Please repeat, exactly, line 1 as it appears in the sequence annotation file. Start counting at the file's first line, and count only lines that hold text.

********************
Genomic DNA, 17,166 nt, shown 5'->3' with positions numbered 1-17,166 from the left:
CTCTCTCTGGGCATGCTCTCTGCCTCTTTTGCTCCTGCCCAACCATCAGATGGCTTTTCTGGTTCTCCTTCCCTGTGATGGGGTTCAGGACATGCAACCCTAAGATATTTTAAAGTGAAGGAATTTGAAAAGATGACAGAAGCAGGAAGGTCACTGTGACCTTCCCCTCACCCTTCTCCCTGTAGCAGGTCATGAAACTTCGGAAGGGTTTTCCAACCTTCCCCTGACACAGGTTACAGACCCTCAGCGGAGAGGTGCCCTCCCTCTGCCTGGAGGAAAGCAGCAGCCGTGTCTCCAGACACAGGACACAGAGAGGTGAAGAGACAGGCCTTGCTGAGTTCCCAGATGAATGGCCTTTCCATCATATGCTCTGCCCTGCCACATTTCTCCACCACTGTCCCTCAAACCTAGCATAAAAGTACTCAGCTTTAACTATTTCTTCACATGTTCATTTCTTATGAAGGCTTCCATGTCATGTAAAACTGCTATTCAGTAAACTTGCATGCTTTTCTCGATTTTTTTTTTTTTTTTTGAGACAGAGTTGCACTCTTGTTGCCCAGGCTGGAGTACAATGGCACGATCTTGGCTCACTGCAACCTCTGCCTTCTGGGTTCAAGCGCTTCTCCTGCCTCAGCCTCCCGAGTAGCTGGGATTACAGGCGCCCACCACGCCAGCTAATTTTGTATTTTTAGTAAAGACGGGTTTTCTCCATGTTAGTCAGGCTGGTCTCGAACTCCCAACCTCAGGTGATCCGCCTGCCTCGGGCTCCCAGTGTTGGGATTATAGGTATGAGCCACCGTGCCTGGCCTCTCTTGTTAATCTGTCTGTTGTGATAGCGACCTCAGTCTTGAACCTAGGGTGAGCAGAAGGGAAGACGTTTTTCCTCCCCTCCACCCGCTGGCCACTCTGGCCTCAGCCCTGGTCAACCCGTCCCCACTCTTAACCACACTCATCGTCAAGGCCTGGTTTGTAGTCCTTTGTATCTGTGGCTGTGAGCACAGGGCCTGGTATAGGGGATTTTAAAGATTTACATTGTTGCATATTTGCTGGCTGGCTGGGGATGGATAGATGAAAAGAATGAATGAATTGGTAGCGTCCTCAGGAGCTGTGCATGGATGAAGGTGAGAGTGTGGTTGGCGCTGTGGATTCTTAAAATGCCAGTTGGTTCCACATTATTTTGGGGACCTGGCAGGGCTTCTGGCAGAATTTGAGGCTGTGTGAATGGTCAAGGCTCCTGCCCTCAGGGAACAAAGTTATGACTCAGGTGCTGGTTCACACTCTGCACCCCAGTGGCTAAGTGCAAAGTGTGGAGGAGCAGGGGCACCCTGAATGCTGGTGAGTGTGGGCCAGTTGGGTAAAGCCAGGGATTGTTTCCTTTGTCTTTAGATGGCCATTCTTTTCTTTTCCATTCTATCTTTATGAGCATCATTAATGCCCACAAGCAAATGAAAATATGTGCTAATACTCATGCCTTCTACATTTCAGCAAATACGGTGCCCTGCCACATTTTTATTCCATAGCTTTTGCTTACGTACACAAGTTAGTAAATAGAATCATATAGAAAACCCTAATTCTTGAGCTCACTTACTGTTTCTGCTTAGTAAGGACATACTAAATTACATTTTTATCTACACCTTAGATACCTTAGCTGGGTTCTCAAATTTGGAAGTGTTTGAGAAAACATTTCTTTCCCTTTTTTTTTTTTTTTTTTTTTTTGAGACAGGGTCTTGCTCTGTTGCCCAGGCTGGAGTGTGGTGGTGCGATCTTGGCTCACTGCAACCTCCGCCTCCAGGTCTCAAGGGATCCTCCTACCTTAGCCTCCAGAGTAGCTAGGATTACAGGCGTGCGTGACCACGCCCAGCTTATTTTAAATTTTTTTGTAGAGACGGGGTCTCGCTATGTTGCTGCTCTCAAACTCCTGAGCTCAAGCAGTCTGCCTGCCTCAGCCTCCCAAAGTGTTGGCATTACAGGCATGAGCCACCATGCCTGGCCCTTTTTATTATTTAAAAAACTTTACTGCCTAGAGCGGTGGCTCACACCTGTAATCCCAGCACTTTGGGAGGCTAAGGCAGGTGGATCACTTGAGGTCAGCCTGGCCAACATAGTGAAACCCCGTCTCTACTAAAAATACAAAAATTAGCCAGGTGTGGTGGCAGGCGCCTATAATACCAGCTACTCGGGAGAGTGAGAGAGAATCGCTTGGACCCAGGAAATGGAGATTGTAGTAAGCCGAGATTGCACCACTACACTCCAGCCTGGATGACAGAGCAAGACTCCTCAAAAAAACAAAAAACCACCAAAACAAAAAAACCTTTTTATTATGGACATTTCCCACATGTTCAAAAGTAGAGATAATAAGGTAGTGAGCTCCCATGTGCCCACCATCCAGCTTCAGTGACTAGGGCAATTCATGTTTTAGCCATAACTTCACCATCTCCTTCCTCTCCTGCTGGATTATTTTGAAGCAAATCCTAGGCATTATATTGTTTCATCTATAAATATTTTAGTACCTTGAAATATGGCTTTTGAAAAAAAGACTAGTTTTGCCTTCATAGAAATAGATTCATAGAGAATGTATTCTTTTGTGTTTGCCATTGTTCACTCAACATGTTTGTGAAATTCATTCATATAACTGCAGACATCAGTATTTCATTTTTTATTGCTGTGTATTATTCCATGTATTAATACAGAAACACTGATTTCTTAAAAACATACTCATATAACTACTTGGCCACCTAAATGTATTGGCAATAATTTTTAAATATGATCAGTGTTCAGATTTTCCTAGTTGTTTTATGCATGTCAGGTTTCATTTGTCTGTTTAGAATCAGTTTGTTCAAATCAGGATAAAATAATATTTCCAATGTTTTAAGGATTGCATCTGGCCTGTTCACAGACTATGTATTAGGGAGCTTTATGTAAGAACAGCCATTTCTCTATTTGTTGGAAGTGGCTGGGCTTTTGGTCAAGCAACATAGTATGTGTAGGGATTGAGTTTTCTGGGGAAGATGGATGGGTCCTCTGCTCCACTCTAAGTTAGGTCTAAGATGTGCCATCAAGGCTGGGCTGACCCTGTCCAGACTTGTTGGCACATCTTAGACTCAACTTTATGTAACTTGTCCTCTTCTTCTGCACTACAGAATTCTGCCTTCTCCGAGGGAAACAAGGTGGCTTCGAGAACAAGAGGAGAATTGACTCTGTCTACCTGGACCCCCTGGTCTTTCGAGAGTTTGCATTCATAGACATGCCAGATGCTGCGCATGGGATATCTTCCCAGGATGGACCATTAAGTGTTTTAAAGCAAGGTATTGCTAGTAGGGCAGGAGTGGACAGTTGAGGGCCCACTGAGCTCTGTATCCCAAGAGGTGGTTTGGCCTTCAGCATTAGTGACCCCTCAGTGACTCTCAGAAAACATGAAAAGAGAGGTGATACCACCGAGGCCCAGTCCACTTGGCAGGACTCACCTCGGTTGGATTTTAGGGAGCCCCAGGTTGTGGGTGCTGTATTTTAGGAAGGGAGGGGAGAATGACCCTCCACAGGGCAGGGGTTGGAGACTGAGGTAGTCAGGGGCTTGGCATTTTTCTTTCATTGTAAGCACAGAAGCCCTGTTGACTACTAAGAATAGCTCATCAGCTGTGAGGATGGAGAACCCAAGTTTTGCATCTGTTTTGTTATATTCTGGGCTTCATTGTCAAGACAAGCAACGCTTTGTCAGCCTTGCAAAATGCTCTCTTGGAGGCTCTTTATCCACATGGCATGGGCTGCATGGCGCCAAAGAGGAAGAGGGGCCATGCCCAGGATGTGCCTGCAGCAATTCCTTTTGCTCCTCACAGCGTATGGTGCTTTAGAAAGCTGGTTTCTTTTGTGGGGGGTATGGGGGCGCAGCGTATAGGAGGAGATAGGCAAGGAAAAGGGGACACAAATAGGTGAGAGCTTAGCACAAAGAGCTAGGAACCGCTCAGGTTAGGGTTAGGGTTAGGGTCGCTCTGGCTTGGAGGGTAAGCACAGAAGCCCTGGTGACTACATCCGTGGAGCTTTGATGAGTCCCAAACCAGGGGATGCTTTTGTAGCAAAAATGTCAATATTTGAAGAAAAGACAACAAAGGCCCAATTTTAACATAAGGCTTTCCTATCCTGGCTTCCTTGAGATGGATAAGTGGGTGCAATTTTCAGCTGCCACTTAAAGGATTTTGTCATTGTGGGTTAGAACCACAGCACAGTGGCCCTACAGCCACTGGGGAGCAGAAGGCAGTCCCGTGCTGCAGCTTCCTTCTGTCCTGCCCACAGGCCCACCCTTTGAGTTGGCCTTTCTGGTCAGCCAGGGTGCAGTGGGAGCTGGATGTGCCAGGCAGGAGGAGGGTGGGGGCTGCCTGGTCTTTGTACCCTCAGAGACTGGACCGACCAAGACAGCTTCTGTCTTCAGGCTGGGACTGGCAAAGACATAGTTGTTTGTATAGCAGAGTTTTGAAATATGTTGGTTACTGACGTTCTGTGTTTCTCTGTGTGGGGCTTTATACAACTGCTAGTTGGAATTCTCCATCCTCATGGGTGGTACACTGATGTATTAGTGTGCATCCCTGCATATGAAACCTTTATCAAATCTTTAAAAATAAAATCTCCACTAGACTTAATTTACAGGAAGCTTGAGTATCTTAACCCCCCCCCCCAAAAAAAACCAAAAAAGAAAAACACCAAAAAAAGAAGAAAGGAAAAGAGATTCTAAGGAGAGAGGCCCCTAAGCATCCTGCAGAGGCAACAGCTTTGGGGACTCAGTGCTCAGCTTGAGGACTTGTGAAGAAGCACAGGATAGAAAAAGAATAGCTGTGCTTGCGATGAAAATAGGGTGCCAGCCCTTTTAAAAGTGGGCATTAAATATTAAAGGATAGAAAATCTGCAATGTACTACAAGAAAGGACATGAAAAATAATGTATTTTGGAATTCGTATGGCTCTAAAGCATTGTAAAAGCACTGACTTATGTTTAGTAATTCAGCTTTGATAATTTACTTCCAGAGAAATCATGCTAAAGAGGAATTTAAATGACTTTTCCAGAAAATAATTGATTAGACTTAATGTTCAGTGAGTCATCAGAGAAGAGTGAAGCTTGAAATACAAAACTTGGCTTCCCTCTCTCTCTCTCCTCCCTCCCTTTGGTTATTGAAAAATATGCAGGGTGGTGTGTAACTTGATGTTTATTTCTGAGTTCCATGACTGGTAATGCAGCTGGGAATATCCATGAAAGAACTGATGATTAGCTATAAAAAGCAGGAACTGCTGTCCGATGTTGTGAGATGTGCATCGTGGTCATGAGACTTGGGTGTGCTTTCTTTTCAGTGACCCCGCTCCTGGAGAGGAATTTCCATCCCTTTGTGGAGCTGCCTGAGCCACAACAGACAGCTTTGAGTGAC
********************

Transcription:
Genomic DNA, 17,166 nt, shown 5'->3' with positions numbered 1-17,166 from the left: